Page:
Boeing 767s Ordered To Be Inspected By FAA
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Boeing 767s are typically known to be among the safest planes today, and are the most popular planes in the air. The plane’s reputation may be sparkling, but the Federal Aviation Administration is taking no chances.
The organization is ordering inspections of all Boeing 767s.
According to a notice submitted by the FAA to the Federal Register this past Monday, there is concern over a potential problem with the rivets in moveable tail sections. Errors here could impact the plane’s ability to climb or descend safely. Not only that, the issues with the rivets could potentially result in a loss of control of the plane.
The FAA is said to have first made a note of the concern back in 2000. The issue came up when U.S regulators stepped up inspection details in an effort to be more thorough.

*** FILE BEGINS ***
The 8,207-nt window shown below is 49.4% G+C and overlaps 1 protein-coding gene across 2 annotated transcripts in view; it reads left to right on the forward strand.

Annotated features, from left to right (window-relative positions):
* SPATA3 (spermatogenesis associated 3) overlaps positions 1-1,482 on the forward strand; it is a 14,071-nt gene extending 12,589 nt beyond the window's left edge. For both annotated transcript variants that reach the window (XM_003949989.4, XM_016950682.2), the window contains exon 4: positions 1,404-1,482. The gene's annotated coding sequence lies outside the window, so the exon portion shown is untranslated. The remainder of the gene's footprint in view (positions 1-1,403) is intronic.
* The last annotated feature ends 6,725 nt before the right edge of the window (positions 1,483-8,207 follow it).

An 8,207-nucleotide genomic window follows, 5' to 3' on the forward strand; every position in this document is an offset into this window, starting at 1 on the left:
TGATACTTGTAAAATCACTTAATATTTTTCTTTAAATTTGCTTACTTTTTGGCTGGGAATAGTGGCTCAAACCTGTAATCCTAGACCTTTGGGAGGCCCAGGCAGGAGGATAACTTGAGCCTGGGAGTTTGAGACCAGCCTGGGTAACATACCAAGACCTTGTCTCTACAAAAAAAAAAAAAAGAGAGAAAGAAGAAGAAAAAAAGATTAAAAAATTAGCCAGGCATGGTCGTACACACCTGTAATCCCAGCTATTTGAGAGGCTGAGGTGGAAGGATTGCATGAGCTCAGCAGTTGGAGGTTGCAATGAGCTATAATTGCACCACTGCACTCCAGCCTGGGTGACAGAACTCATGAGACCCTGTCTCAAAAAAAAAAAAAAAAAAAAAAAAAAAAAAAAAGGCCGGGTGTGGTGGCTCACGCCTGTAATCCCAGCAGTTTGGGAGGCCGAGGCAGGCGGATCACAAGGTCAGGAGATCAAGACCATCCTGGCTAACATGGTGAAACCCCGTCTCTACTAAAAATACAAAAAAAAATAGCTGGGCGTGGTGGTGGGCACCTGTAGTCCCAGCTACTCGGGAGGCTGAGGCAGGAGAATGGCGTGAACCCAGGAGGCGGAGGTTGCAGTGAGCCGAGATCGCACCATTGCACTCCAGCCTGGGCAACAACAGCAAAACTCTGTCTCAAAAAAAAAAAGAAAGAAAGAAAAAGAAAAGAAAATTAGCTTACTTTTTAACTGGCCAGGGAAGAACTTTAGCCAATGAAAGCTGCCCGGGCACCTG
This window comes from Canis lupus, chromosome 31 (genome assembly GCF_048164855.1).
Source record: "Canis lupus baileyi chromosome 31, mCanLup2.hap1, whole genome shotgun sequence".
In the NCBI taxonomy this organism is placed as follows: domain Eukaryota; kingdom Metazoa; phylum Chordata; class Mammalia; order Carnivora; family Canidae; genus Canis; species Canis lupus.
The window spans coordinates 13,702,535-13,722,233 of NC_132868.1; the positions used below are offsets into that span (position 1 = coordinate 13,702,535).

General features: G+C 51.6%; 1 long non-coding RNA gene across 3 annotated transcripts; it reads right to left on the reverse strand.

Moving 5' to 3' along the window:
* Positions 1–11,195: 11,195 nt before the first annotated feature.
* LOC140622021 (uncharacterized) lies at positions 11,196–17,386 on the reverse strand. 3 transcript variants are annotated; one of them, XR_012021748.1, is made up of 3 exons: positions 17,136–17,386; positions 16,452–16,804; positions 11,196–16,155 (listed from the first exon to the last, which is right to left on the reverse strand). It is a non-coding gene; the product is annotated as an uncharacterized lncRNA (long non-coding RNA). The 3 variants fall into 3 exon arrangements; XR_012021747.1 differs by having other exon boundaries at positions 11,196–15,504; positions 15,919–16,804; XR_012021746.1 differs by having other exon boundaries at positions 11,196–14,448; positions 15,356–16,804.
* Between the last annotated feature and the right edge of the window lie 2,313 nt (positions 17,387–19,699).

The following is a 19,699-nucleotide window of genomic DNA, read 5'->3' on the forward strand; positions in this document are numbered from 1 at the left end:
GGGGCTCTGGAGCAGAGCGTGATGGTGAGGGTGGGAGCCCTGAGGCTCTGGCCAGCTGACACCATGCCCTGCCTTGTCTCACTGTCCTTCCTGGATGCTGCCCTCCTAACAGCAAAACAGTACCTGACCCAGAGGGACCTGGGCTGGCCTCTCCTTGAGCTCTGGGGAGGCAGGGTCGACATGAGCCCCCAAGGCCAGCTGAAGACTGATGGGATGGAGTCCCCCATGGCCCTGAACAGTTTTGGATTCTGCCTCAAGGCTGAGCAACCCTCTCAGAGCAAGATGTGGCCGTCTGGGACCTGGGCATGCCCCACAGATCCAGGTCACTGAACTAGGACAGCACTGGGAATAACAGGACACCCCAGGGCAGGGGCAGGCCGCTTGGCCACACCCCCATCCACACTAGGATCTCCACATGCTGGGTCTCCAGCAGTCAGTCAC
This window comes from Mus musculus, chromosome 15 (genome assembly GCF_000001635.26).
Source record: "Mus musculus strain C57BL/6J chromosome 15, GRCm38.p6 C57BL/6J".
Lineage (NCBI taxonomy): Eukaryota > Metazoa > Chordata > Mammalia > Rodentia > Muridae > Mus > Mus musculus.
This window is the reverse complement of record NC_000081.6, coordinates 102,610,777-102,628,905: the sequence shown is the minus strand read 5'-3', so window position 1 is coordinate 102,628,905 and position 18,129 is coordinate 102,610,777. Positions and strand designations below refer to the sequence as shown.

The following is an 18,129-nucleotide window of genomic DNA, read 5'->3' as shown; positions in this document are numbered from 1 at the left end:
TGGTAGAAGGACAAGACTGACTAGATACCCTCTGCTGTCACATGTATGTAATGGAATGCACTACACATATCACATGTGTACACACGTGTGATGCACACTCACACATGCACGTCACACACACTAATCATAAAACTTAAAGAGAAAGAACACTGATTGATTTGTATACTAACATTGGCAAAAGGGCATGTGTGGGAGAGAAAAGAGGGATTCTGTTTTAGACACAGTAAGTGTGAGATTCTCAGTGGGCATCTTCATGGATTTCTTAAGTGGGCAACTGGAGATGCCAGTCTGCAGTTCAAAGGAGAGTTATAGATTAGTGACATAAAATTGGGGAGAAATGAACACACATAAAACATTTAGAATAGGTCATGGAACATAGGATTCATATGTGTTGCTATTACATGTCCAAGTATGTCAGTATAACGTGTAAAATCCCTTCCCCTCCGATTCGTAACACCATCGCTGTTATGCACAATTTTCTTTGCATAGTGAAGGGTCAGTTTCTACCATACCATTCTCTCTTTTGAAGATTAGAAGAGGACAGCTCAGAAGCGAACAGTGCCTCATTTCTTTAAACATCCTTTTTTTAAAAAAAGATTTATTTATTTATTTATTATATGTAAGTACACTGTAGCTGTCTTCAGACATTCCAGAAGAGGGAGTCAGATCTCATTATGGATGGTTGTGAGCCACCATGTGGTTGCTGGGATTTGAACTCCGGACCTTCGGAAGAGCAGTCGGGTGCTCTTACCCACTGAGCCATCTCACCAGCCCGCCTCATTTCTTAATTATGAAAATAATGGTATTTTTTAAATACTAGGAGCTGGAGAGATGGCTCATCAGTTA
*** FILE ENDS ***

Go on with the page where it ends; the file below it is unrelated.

The request is seen as unusual to the point of unnecessary by some due to a lack of previously known errors or crashes related to the rivets in question on Boeing 767s.
— Robert W. Mann, Jr. (@RWMann) January 27, 2014
Getting ready to depart & this pilot isn't turning his IPad off at all. Nice try, FAA. not falling for your tricks http://t.co/Z2E0gHjLn7
— Lance Zierlein (@LanceZierlein) January 27, 2014
Some airlines have outright objected, saying that the safety demands of the FAA had been met in previous inspections. Despite the pushback, the FAA is unmoved. It has given the order, which will go into effect on March 3rd of this year. Afterwards, airlines have a window of 6 years with which to comply.
The actual upgrade has been around for several years, as Boeing had already designed a permanent fix to the potential problem. Many airlines have already replaced the parts in question. It’s expected that the order will affect roughly 400 jets.
As for Boeing, the company said in a statement that dealing with safety issues would be “an ongoing and continuous process” and that it was working closely with the FAA.
Do you think the FAA is nitpicking or is this a necessary upgrade?
Image via Wikimedia Commons